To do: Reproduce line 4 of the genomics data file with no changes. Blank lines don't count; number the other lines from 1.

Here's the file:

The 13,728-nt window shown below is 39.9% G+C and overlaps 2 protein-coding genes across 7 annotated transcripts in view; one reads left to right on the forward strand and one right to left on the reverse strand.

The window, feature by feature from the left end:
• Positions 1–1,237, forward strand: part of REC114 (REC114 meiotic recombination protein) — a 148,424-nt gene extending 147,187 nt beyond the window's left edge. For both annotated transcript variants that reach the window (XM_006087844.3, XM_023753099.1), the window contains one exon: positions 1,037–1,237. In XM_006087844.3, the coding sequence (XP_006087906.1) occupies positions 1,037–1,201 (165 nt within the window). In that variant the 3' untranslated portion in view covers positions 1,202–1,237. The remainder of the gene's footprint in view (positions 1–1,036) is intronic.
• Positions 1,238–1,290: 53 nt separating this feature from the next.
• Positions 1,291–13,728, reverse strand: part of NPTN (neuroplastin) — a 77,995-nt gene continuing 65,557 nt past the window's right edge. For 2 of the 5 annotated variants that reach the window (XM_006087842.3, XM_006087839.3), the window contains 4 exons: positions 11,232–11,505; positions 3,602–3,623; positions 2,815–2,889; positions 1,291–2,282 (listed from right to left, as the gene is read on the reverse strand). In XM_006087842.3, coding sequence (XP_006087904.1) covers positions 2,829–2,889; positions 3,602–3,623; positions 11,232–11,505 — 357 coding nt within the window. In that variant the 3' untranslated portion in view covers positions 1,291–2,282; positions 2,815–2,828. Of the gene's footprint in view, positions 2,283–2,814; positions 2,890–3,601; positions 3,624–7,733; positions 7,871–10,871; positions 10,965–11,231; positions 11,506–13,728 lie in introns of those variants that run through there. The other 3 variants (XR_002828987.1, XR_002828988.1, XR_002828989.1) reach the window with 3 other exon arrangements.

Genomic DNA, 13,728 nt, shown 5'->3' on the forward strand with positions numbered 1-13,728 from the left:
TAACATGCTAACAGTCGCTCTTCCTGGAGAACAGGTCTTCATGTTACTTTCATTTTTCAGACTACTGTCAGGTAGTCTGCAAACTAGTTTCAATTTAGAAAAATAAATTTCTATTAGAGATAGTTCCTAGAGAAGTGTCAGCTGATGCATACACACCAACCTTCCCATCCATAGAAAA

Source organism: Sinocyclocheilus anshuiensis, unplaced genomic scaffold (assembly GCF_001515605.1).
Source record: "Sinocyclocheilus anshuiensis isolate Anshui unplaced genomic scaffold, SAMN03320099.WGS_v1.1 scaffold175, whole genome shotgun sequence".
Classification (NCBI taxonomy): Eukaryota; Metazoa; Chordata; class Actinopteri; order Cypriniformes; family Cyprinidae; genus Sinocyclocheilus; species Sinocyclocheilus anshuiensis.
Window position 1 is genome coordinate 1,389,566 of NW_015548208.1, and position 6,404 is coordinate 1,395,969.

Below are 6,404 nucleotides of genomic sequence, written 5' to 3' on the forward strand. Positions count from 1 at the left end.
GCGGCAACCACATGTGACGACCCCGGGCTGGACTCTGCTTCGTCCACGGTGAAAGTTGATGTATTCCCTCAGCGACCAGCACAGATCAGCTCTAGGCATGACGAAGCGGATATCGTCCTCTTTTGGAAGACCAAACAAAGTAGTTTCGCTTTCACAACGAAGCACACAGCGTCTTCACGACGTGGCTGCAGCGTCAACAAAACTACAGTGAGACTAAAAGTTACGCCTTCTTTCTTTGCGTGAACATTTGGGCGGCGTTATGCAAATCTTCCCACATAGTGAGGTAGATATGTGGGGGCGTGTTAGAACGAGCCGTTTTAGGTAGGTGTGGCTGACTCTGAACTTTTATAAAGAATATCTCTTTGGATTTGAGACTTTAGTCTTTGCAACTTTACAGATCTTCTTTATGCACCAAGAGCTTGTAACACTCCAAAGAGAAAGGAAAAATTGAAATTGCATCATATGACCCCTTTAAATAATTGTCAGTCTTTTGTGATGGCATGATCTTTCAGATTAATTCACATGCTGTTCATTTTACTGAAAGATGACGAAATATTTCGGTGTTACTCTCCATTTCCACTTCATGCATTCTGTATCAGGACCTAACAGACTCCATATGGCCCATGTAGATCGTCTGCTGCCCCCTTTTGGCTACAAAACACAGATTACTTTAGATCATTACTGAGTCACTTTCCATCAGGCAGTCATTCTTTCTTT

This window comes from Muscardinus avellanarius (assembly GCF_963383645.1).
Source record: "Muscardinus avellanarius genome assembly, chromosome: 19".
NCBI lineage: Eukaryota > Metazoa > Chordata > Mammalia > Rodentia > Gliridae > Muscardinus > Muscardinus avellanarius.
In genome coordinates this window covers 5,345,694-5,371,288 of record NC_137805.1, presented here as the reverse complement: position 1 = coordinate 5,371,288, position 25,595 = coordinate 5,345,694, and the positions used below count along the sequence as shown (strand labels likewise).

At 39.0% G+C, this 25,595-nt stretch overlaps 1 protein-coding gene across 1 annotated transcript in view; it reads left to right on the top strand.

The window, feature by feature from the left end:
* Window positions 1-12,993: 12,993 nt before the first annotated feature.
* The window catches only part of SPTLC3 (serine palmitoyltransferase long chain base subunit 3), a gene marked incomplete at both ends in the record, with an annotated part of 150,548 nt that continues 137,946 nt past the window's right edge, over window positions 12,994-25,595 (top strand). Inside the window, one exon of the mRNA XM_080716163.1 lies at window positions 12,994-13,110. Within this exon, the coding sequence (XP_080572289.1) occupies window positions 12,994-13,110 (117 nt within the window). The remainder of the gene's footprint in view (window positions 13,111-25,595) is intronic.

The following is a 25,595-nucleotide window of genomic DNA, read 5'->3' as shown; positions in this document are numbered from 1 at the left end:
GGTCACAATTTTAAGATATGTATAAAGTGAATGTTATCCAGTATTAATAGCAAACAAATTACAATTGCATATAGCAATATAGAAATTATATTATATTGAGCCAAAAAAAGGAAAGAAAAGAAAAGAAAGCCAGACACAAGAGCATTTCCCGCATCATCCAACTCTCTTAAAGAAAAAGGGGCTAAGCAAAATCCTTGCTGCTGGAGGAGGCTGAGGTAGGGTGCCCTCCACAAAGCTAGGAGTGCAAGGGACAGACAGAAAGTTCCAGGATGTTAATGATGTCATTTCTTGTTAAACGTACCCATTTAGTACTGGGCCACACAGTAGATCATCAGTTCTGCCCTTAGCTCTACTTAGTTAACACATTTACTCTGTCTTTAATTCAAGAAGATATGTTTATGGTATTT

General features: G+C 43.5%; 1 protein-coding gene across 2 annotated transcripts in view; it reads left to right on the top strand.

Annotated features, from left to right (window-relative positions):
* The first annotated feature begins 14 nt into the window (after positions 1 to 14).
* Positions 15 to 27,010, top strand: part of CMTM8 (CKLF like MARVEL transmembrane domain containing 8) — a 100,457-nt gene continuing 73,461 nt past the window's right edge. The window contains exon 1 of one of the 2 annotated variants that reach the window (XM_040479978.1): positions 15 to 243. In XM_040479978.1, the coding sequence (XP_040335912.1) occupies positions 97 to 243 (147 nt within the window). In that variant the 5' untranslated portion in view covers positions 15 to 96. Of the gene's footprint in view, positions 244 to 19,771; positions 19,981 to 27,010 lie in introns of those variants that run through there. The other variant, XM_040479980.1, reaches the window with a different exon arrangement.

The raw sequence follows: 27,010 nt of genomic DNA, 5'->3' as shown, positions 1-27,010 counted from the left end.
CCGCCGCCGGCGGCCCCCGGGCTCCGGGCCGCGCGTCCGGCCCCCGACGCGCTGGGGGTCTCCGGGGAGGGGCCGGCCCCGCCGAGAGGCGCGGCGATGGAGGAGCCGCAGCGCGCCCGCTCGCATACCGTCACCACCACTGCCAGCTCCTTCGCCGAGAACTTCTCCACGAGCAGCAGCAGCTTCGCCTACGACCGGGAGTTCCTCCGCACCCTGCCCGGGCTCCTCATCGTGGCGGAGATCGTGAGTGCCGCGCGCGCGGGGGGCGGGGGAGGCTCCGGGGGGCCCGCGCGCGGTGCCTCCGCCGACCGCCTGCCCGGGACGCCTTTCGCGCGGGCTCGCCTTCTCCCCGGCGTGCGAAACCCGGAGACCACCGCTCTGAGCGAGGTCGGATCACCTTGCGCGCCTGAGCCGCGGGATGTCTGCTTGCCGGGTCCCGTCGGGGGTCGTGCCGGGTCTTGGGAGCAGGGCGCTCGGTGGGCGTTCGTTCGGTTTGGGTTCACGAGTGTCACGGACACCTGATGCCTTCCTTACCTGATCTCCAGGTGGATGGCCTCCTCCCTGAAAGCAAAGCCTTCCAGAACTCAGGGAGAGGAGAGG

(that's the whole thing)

• Positions 1,238–1,290: 53 nt separating this feature from the next.